It’s alleged that even the most prestigious art galleries sometimes hang artist’s work the wrong way up. But very little scientific research has addressed the issue of whether the public-at-large can correctly guess whether a modern art painting is the right way up or not. Prompting George Mather, who is Professor of Vision Science, School of Psychology, University of Lincoln and Visiting Professor of Psychology, School of Psychology, University of Sussex, UK, to perform an experimental study to help find out.
Eighteen naïve participants (students) none of whom had any previous formal training in art, judged forty modern artworks in randomly presented orientations (0, 90, 180 or 270 degrees). The results are revealed in “Aesthetic judgement of orientation in modern art” which is published in i-Perception, vol. 3, no. 1, 2012, pp. 18–24. The study found that participants’ judgement of the ‘correct’ - i.e. the artist’s preferred orientation – depends to some extent on the perceived ‘Meaningfulness’ content of the artwork. So, for example, Fernand Leger’s Two Women with Still Life was correctly guessed 88.89% of the time. Whereas Kasimir Malevich’s – Suprematist Composition: Airplane Flying scored a disappointing 0%.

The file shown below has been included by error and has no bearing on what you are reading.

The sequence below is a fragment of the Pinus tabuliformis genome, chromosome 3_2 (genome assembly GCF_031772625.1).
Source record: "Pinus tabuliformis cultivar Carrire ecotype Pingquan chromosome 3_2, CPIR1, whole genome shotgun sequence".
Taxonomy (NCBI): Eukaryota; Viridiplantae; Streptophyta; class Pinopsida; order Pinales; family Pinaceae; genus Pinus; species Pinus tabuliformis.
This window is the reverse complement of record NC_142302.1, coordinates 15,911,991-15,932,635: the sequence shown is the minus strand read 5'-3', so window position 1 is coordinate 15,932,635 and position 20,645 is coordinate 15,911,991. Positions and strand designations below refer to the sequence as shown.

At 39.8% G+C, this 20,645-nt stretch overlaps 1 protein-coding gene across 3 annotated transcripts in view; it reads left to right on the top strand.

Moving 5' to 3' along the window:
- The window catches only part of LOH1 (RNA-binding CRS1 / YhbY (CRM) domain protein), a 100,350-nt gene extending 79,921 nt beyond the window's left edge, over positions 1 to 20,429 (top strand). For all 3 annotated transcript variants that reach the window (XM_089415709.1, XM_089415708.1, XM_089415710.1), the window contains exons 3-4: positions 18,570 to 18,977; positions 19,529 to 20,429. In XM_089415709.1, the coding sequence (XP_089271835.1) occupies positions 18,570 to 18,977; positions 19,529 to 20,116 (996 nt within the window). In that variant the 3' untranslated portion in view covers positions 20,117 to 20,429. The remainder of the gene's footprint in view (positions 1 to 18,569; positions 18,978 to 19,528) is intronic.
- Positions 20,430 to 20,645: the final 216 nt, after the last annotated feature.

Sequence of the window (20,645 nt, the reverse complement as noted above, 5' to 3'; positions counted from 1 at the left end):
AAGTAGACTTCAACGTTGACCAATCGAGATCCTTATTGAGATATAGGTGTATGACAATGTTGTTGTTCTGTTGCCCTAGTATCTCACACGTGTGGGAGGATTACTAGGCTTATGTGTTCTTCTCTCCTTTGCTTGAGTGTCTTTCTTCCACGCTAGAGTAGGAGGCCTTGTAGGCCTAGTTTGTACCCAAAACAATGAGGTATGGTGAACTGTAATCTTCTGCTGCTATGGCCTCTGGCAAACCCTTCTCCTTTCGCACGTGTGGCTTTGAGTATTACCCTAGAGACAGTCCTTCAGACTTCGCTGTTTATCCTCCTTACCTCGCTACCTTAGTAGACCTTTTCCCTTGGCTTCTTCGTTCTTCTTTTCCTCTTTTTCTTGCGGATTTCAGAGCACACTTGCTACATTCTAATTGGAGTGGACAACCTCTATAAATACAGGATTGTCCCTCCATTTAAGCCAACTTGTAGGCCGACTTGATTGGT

Puzzlingly, however, some paintings, which appeared to have very little ‘meaningful’ content (e.g. Jackson Pollock’s One: Number 31) were fairly consistently orientated correctly. “The origin of these orientation judgements remains to be identified. “ says the professor.
The full list of paintings used in the study is here.
Note: The artwork above was created using the online Pollock Generator at jacksonpollock.org.